posted April 18, 2003 at 6:13 PM MDT
From Institute for War and Peace Reporting (so many good items here!!), America’s New Iraqi Order: Promising Democracy While Protecting Abusers - "A free and democratic Iraq will begin today,” Jay Garner, the retired American general overseeing the politics of the new Iraq, told opposition and community leaders in the southern town of Nasiriya this week. At the same time, however, at the other end of the country, US troops were protecting a man whom many Iraqis consider one of the worst of the old regime - a Sunni tribal leader who gained a fearsome reputation as a personal bodyguard to Saddam Hussein.
Misha’an Juburi declared himself governor of the northern oil city of Mosul on Tuesday with the apparent blessing of the US forces who entered the city last week. Reporters in Mosul said Juburi had been “installed” by the United States, and US troops protected him as he came under attack from angry townspeople after making a speech promising democracy.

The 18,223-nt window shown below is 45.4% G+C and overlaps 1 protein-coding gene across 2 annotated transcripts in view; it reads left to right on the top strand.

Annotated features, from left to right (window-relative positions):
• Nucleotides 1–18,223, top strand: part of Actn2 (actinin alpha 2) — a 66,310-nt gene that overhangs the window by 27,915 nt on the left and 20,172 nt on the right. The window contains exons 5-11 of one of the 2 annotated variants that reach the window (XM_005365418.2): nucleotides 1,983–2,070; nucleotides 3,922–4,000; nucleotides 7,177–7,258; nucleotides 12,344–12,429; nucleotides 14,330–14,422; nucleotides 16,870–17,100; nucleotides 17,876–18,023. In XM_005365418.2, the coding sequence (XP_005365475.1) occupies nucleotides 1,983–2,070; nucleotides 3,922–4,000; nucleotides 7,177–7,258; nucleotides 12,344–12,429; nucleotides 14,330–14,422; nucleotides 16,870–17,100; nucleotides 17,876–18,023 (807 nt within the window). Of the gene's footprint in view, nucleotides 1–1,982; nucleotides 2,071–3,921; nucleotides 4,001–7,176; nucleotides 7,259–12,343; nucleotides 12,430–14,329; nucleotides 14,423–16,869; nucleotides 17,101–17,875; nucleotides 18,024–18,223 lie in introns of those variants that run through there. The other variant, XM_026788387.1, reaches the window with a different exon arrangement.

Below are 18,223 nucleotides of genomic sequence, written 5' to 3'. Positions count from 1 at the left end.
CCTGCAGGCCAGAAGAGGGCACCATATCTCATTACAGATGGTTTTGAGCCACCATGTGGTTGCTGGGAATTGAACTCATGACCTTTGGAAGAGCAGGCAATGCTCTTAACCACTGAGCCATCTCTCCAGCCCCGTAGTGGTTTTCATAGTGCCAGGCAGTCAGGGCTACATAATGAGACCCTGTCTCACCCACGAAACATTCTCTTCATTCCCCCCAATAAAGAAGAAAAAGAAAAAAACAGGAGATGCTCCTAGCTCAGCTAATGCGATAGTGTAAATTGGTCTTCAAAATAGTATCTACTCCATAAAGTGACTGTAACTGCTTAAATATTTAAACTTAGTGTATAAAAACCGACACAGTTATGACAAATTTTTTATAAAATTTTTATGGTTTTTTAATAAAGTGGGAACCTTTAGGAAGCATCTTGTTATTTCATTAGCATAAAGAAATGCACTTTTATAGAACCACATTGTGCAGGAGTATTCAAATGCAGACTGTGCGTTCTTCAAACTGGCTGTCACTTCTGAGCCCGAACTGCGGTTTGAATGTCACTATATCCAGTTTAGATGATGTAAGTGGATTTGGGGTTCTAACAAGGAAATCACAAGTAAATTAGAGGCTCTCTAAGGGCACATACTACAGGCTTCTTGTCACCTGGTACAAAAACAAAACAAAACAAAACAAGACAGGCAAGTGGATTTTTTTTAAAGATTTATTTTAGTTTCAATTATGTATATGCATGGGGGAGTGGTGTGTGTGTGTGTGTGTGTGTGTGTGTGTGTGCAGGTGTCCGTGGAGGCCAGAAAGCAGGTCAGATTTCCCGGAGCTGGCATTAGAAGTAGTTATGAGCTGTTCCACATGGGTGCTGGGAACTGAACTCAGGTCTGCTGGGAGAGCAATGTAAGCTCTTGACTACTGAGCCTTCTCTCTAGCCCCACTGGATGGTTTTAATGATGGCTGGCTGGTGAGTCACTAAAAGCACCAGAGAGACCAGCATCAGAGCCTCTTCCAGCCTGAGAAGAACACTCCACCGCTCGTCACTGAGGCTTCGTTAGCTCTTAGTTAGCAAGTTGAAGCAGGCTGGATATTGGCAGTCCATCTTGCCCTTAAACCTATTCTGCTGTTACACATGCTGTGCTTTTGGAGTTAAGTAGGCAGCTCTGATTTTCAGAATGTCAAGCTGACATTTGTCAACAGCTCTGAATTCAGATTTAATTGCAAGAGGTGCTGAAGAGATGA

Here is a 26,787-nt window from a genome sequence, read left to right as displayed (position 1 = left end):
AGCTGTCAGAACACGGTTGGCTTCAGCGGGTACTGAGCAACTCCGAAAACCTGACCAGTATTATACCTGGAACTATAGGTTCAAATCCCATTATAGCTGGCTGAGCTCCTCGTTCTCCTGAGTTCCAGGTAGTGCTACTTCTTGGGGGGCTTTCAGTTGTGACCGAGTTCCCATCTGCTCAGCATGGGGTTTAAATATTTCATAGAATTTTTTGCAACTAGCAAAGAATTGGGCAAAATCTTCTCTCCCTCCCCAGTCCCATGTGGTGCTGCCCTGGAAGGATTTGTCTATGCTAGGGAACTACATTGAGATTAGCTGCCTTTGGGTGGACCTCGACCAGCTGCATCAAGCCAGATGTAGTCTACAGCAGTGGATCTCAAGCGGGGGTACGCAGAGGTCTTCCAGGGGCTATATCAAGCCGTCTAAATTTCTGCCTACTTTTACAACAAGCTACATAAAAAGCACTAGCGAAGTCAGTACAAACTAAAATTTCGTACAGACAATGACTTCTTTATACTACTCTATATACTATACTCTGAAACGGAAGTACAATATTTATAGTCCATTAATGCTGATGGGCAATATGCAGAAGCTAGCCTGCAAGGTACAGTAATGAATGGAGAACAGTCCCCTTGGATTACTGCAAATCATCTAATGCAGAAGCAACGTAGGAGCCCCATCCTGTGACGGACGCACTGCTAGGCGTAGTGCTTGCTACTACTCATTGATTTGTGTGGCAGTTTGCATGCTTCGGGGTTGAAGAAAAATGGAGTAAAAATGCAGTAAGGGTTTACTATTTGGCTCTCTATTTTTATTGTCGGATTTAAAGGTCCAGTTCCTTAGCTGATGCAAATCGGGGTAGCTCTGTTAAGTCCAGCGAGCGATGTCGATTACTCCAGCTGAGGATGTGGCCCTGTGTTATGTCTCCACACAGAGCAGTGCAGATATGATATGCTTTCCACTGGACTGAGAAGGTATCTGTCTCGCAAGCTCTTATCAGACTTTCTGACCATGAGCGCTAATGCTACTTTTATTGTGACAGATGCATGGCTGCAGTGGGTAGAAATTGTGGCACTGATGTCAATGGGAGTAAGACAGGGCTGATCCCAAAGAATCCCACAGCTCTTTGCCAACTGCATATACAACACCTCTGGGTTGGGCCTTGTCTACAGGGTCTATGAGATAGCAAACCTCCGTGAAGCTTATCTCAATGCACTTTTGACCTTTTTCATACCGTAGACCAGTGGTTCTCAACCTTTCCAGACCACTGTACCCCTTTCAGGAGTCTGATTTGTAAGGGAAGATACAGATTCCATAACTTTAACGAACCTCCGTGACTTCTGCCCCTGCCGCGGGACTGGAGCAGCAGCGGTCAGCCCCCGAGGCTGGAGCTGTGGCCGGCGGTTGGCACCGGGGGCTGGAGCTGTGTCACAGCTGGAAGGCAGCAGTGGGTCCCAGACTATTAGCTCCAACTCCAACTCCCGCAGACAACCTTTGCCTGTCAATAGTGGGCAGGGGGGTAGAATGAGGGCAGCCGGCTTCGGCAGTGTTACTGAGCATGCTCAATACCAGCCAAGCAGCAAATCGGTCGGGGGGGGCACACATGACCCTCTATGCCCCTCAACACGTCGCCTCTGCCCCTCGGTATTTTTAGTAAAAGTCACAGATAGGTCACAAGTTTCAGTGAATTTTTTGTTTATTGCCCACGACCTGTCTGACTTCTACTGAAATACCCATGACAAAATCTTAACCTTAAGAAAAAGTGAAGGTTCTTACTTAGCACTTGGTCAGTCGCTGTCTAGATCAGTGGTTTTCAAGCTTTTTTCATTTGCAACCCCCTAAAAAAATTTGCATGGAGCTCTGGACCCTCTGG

A native of Mosul province, Juburi was initially a member of Saddam’s personal guard but later joined his motorcycle escort. In 1991, he led an army unit that participated in the suppression of the popular uprising in southern Iraq following Saddam’s occupation of Kuwait. He formed a close relationship with the president’s homicidal older son, Odey Saddam Hussein, and after his defection to the liberated Kurdish region of northern Iraq reportedly made a fortune by trading with money amassed during his friendship with Odey. Some Iraqi exiles believe his relationship with Odey continued even after his defection.
"Misha’an Juburi is one of the butchers,” claimed Ghanem Jawad, head of the human rights department of the London based KHOEI Foundation, a Shia Philanthropic organisation. “People are very afraid of him. In 1992, soon after his defection, he told a meeting of Iraqi opposition Leaders in Salaheddine in Northern Iraq: ‘I am a Sunni, head of a powerfull Sunni Tribe. We have killed thousands and thousands of Shia.’ He thought this was a way of impressing his importance on the opposition.”
IWPR's Iraq page